Trimming excess files from your file tree.

There are a few things you might want to configure in prune. At the moment, you can customize the retention policy used for a particular folder fairly easily using a light domain-specific-language (DSL) written in Ruby. You might also find yourself wanting to customize the pruner to add new actions, but in order to do that, you’ll need to modify Prune’s source files.

Although I can imagine lots of ways to further allow customization of Prune, this will be mostly driven by my needs and user requests – if I don’t need a customization and nobody requests it, I’m not terribly likely to build it just for the sheer entertainment value.

Retention Policy

The retention policy is where you specify the rules that determine how you analyze and categories the files to be retained, removed, archived or ignored. This is the area I imagine most people would want to make changes to the defaults that I’ve established for Prune. The default retention policy for prune can be found in lib/prune/default_retention.rb, but you don’t need to change that.

If you’re going to invoke prune regularly on a particular folder, and you’d like to customize the retention policy, simply create a .prune file in the target folder and implement a retention policy using Prune’s simple DSL.

The simplest way to do that is to invoke prune --config <folder>. Prune will check to see if there’s a .prune configuration file. If there is, it will open it for editing. If there isn’t, it will copy the core retention policy to the specified folder, then open it for editing,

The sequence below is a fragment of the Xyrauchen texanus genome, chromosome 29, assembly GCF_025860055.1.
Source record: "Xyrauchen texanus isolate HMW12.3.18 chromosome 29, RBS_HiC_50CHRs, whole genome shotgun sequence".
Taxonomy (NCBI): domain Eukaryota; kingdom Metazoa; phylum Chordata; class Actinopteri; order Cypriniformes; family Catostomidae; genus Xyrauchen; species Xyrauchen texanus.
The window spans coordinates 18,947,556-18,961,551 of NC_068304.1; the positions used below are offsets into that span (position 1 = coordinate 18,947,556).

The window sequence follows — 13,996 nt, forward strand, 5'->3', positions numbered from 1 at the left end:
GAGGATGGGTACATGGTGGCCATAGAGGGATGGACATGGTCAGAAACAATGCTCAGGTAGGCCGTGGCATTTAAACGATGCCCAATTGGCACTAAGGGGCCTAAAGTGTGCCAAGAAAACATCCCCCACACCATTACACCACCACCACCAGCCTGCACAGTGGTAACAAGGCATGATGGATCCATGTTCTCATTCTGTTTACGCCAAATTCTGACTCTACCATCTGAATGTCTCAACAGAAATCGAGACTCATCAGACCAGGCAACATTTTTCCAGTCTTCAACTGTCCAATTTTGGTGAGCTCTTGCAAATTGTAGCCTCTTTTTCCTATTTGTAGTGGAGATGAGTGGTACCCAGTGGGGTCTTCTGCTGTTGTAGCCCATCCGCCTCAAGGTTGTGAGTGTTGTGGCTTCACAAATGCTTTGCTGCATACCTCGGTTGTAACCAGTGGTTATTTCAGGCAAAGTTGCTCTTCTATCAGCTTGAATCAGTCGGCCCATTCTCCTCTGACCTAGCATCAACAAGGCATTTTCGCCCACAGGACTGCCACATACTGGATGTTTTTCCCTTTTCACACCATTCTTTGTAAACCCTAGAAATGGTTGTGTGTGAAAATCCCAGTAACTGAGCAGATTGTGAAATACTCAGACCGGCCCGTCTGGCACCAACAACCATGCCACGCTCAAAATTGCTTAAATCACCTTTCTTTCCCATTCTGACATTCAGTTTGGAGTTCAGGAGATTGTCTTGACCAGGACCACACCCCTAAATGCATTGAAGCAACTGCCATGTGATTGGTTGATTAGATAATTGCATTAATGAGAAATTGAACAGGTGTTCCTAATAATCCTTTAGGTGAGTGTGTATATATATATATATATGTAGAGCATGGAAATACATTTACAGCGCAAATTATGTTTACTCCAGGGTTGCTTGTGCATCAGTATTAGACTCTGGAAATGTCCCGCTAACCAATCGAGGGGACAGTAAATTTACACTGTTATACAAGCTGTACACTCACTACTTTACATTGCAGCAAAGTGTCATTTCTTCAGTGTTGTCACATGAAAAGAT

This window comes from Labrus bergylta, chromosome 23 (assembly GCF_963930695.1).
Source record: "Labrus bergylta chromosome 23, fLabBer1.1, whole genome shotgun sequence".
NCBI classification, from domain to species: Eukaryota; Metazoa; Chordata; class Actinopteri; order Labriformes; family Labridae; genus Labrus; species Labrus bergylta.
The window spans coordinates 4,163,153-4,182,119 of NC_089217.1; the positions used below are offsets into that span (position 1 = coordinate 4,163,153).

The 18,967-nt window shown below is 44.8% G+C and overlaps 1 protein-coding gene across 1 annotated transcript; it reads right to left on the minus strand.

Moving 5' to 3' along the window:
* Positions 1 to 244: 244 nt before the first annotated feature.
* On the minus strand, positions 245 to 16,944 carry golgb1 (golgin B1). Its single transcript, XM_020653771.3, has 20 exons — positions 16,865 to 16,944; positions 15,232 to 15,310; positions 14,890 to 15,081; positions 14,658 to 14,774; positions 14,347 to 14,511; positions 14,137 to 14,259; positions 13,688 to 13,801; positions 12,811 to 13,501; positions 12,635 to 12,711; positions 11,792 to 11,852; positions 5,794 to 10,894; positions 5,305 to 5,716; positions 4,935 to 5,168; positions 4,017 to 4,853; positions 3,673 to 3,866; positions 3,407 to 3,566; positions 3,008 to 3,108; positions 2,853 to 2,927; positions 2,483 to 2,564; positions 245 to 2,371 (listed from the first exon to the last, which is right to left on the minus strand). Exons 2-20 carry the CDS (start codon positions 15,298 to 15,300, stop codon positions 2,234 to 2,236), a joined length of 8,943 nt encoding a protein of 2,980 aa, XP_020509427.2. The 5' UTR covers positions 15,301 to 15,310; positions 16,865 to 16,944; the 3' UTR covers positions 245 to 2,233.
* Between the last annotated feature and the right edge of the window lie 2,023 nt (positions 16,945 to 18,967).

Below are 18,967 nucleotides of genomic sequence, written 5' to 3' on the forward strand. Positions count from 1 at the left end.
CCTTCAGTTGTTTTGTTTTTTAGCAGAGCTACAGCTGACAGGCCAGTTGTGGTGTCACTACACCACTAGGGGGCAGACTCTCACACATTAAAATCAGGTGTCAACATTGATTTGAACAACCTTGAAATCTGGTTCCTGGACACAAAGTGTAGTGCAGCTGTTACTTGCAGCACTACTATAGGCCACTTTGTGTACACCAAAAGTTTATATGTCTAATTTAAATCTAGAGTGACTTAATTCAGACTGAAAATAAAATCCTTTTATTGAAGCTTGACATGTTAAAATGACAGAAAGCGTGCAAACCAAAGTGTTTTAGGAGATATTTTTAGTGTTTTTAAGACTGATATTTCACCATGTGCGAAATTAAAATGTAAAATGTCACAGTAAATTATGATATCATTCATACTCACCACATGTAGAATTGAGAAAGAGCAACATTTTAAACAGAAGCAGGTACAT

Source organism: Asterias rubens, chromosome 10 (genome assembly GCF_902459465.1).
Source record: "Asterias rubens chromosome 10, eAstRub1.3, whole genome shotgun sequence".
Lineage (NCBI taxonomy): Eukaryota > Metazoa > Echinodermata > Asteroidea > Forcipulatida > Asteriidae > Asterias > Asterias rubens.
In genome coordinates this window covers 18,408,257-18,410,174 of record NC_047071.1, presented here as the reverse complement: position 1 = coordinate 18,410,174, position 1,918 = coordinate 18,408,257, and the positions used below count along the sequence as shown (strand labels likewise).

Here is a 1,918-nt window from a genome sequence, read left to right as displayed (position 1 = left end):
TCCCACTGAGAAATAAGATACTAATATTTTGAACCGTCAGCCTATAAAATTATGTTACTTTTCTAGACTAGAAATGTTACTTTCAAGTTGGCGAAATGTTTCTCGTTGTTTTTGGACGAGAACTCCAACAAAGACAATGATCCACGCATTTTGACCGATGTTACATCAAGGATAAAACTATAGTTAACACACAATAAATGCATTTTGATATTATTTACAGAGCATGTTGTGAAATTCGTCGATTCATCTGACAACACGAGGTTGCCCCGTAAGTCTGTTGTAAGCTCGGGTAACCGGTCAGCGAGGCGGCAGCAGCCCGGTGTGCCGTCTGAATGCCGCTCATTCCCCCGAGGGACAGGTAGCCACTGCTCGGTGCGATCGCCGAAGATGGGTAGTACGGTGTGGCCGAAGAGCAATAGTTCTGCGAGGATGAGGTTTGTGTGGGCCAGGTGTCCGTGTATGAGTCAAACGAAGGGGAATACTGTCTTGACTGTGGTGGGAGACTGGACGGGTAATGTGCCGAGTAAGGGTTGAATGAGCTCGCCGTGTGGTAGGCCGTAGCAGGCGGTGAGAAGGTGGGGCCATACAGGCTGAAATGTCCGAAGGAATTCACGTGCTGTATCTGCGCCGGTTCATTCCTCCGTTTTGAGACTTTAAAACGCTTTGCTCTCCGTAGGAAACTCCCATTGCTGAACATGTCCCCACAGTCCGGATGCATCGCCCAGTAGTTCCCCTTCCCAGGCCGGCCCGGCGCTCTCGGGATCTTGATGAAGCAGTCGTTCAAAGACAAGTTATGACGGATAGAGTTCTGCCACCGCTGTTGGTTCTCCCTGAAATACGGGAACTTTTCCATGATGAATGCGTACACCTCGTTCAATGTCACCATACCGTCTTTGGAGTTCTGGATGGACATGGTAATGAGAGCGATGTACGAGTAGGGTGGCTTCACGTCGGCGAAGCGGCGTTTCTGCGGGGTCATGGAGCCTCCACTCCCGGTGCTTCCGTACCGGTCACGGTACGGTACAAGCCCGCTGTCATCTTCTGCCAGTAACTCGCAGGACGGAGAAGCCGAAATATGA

Here’s the default retention policy by way of example:

preprocess do |file|
  file.modified_time = File.mtime( )

  modified_date = Date.parse modified_time.to_s
  file.days_since_modified = - modified_date
  file.months_since_modified = ( - modified_date.year ) * 12 + ( - modified_date.month)

category "Ignoring directories" do
  match { |file| }

category "Retaining Files from the Last Two Weeks" do
  match do |file|
    file.days_since_modified <= 14

category "Retaining 'Friday' files Older than Two Weeks" do
  match { |file| file.modified_time.wday == 5 && file.months_since_modified < 2 && file.days_since_modified > 14 }

category "Removing 'Non-Friday' files Older than Two Weeks" do
  match { |file| file.modified_time.wday != 5 && file.days_since_modified > 14 }

category "Archiving Files Older than Two Months" do 
  match { |file| file.modified_time.wday == 5 && file.months_since_modified >= 2 }

The preprocess block allows you to calculate values in advance that might be checked by more than one category. You could use this to increase the performance of Prune, but it’s mostly intended to reduce duplication by avoiding writing the same kind of code in several categories. The file context object passed in to the preprocess block supports fully dynamic properties through the magic of Ruby’s method_missing, so you have a fair amount of flexibility here.

Each category you define will be checked in order; the first matched category will be the category assigned to the file at analysis time.

The matching criteria can be customized by passing a block to the match method, where a return value of true would indicate a match. The action taken with files matching the category is customized by calling one of: ignore, retain, remove, archive. If you call the quiet method, this is a way of indicating that matches will not be displayed in output unless you invoke prune with the --verbose flag.

Finally, any file that does not fit within one of these categories will go into a quiet category of unmatched files; use the --verbose flag if you wish to see these, particularly when you’re building your DSL for the first time.


The pruner, in lib/prune/pruner.rb, is where you might add new actions if ignore, remove, retain and archive aren’t sufficient for your needs. You could modify the retention policy to return different categories, then modify the pruner to take a new action based on the new category.